12 angry men, Amadeus, As It is is Heaven, Babel, Best in Show, Billy Crystal, Boys Town, Brad Pitt, Brassed Off, Bringing up baby, Bruce Beresford, Candle in the Wind, Christopher Guest, Double Jeopardy, Elton John, Fargo, Hollywod films, It's a wonderful life, Johnny Depp, Leonardo DiCaprio, Local Hero, Mary Tyler Moore, Meg Ryan, my girl, North Country, Ordinary People, Robert DeNiro, Robert Duvall, Some Like it Hot, Stand by me, Tender Mercies, The Deer Hunter, The Gods Must Be Crazy, The Intouchables, The Piano, The Wedding Date, Thelma and Louise, To Kill A Mocking Bird, To Sir With Love, Tommy Lee Curtis, What's eating Gilbert Grape, When Harry Met Sally
I’ll be honest, I love watching good films; films that transport me to a different place. Films that, for a couple of hours, I am elsewhere; immersed in places, feelings and emotions that are outside my everyday existence. The overdue bills and family problems are all forgotten for that brief interlude.The film might be about a wealthy woman who is suddenly faced with a life-threatening decision; a street kid who finds love; a salesman grappling with survival, or a world-class concert conductor going through a midlife crisis. You may be getting the idea that my favourite films are not high action or violent dramas. And you’d be right. The films I love; that I connect with, tend to be engaging stories. And at the heart of an engaging story – in my opinion – is a heart in need of satiating. And the only way a heart can be satisfied is through love. So I hate to say it, but I think you will find that the essence of these stories is love – in whatever form that may be.
Whatever the story, a well-executed script makes a great, timeless film that stays with me. I find myself reflecting on the characters days, and even weeks, later. Sometimes years later I still get a warm fuzzy feeling from the joy experienced by these characters. Jimmy Stewart as the tormented father in It’s a Wonderful Life; the high school graduates grappling with life and death during the Vietnam war in The Deer Hunter; the struggles of an elder brother trying to hold his dysfunctional family together in What’s Eating Gilbert Grape. Or the young boys in search of a dead body during summer holidays in Stand by Me.
It has made me think about today’s teenagers. They rush to the cinema to see the latest sugar-coated offering from Hollywood, to be consumed with over-priced popcorn and drink in hand, only to leave the cinema two hours later having forgotten the story and characters before the ticket stub has hit the bin.
A few years ago while on summer holidays with our teenage kids, one wet day they wanted me to grab some DVD’s from town. Being a lover of op-shops, I swung by one first to see what I could find, and I came across an old video of What’s Eating Gilbert Grape. I thought it was such a good film when I watched it years earlier, so I took that back instead (along with a couple of other titles I found). After the initial berating from the kids, they reluctantly settled in to watching it and were pleasantly surprised. No one left the room. No one decided to wipe down the bikes and go for a ride instead. They actually loved it. Leonardo DiCaprio became one son’s favourite actor and to this day he is indignant that DiCaprio (pictured) has never won an academy award.
It made me think about all the great film our kids have never been exposed to because they were born in the wrong decade. In cinema terms they missed the hype that surrounds the film’s release before they settled on the bottom shelves to collect dust. But these stories are timeless enough for anyone to watch and enjoy if they knew about them. This isn’t the first time this has occurred to me, but I thought it was time to share my thoughts with others. My What’s Eating Gilbert Grape video was hot property among my kids’ friends that year and I still get requests for it. And Bringing Up Baby, one of the first Rom Coms made.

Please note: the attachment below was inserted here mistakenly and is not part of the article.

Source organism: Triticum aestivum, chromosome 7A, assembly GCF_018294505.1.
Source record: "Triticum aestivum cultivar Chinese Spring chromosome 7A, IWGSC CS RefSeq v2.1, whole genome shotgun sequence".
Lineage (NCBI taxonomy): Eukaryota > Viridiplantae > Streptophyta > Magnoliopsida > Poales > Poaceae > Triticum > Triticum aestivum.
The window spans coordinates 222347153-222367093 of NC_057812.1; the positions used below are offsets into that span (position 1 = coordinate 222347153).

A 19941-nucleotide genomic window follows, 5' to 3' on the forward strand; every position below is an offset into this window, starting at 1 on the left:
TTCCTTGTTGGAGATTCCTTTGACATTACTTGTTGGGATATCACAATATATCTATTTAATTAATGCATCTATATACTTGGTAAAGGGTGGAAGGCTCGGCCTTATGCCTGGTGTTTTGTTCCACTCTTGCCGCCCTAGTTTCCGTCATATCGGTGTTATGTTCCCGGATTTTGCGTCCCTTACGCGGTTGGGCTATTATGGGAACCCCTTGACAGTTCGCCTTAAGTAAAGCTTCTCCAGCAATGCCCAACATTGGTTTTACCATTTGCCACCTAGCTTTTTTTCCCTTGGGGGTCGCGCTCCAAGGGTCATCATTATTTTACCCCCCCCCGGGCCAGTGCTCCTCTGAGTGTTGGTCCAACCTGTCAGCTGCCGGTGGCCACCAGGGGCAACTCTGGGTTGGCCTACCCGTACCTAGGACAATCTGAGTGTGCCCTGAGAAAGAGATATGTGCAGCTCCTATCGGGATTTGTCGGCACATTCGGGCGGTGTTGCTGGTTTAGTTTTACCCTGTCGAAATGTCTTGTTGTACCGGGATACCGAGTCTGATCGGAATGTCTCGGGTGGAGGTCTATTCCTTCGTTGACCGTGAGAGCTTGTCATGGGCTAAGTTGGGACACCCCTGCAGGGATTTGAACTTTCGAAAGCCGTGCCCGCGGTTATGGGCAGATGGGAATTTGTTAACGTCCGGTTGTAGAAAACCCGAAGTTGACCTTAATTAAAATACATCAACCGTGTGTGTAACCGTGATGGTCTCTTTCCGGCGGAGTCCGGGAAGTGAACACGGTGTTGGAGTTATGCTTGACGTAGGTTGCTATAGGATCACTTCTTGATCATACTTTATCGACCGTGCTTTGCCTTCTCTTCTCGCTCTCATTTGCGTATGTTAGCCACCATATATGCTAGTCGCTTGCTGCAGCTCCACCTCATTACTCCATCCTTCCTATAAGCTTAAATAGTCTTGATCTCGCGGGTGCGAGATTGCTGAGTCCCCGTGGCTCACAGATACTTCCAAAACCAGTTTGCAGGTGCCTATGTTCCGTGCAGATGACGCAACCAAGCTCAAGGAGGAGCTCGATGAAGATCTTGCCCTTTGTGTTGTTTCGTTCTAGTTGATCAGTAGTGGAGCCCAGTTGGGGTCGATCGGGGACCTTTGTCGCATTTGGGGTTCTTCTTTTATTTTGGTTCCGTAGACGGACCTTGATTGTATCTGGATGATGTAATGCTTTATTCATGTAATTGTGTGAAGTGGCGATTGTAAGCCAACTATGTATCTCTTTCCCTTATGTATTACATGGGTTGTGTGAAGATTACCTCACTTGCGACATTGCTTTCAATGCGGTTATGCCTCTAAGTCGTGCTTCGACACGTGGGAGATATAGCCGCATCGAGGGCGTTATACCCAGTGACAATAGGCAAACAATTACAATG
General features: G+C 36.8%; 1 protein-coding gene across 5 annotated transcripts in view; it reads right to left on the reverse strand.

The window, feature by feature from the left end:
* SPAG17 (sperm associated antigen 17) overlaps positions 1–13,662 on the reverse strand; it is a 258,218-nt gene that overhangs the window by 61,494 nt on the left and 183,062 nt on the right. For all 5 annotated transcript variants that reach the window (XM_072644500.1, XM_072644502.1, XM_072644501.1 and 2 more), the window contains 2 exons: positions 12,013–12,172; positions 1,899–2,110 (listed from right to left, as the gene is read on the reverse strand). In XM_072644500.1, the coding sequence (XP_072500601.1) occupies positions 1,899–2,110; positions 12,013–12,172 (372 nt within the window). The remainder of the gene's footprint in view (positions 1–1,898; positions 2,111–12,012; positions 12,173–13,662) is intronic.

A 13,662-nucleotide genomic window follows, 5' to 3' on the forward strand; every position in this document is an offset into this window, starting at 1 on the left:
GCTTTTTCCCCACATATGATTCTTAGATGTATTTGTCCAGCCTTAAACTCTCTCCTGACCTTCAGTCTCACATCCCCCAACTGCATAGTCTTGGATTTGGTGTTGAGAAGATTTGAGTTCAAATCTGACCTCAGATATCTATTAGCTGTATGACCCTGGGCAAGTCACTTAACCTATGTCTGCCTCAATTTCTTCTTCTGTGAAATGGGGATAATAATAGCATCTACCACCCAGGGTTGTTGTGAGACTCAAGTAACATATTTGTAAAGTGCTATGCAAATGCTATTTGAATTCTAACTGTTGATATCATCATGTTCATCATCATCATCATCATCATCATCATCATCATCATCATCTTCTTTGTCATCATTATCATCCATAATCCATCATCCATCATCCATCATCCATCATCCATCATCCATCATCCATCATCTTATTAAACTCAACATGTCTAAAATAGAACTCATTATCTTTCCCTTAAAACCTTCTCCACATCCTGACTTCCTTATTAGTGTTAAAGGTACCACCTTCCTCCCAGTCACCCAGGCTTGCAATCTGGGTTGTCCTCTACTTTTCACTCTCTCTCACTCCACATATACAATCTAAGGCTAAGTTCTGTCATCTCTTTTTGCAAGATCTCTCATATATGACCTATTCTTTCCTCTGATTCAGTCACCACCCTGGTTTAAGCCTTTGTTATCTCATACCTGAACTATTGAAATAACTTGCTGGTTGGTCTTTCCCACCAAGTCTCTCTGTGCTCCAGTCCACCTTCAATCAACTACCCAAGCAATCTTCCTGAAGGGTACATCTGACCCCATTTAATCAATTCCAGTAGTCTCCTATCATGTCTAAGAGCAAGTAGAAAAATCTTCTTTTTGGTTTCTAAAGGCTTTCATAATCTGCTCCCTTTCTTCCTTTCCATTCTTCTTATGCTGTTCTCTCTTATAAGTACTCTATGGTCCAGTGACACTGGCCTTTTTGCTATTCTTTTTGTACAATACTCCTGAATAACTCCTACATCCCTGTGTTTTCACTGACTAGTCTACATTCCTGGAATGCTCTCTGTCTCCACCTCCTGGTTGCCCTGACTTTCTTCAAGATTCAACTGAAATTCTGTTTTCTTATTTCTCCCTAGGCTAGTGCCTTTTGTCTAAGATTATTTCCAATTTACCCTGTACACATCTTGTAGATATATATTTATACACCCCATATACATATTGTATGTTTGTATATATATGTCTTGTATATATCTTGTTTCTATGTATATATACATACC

I’m not talking about the obvious classics. This is my list of movies, I think, everyone should see at some point in their lives. My other criteria are the films have to be entertaining, (and my definition of entertaining is not that they are a laugh, but they expand our emotional landscape), and timeless stories that I can watch over and over. Before you berate me for the omissions on this list, let me qualify it by saying this film is compiled from films I’ve seen and, it’s fair to say, I’ve missed a lot. Also this list is in no particular order. So my list of top films (with links to their trailers):
1. Bringing Up Baby (1938) – This film not only is a great laugh, but it stars Katharine Hepburn and Cary Grant at their finest. Their comic timing is impeccable. Cary Grant forged his father’s signature and left school at 14 to join a comic troupe touring England. The skills he learned really pay off in this film. My young nieces love it and repeatedly ask to see it when they visit.
2. The Gods must Be Crazy (1980) – the most successful South African film made. It is a crazy romp set in Botswana that tells the story of a Kalahari tribesman trying to keep track of his children. Throw in the setting of the desert and it’s abundance of animals (all with different personalities superbly explored), a few dippy scientists, some animal poachers and a coke bottle. What could go wrong?
3. Stand By Me (1986) – One of my son’s favourite films. As the boys in the film journey to find a dead body, circumstances reveal each character’s greatest fears, which, of course, they have to overcome to continue on the journey. It’s a little like Dorothy and her friends in The Wizard of Oz when you think about it.
4. My Girl (1991) – Kids faced with situations that adults would find hard to deal with. This is such a moving film. Starring Macaulay Culkin – the year after he shot to fame in Home Alone – but the real star is Anna Chlumsky in her first film role. Of course Dan Aykroyd and Jamie Lee Curtis who don’t let the team down. (Curtis is married to Christopher Guest who made this list for Best in Show).